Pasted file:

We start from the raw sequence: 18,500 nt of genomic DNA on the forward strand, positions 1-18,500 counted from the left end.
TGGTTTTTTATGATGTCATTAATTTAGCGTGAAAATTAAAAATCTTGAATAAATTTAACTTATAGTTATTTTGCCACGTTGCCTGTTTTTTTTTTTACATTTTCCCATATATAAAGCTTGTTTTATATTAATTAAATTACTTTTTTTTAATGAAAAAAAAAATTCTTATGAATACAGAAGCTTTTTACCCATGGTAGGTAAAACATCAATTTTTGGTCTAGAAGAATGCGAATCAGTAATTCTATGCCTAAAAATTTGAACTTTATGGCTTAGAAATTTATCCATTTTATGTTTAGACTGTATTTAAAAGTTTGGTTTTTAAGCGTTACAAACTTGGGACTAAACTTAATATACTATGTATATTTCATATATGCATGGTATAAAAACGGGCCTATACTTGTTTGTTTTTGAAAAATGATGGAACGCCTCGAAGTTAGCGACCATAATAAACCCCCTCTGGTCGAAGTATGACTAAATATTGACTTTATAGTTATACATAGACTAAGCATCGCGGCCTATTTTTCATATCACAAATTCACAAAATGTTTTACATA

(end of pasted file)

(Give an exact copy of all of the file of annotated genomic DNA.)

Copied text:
We start from the raw sequence: 18,500 nt of genomic DNA on the forward strand, positions 1-18,500 counted from the left end.
TGGTTTTTTATGATGTCATTAATTTAGCGTGAAAATTAAAAATCTTGAATAAATTTAACTTATAGTTATTTTGCCACGTTGCCTGTTTTTTTTTTTACATTTTCCCATATATAAAGCTTGTTTTATATTAATTAAATTACTTTTTTTTAATGAAAAAAAAAATTCTTATGAATACAGAAGCTTTTTACCCATGGTAGGTAAAACATCAATTTTTGGTCTAGAAGAATGCGAATCAGTAATTCTATGCCTAAAAATTTGAACTTTATGGCTTAGAAATTTATCCATTTTATGTTTAGACTGTATTTAAAAGTTTGGTTTTTAAGCGTTACAAACTTGGGACTAAACTTAATATACTATGTATATTTCATATATGCATGGTATAAAAACGGGCCTATACTTGTTTGTTTTTGAAAAATGATGGAACGCCTCGAAGTTAGCGACCATAATAAACCCCCTCTGGTCGAAGTATGACTAAATATTGACTTTATAGTTATACATAGACTAAGCATCGCGGCCTATTTTTCATATCACAAATTCACAAAATGTTTTACATA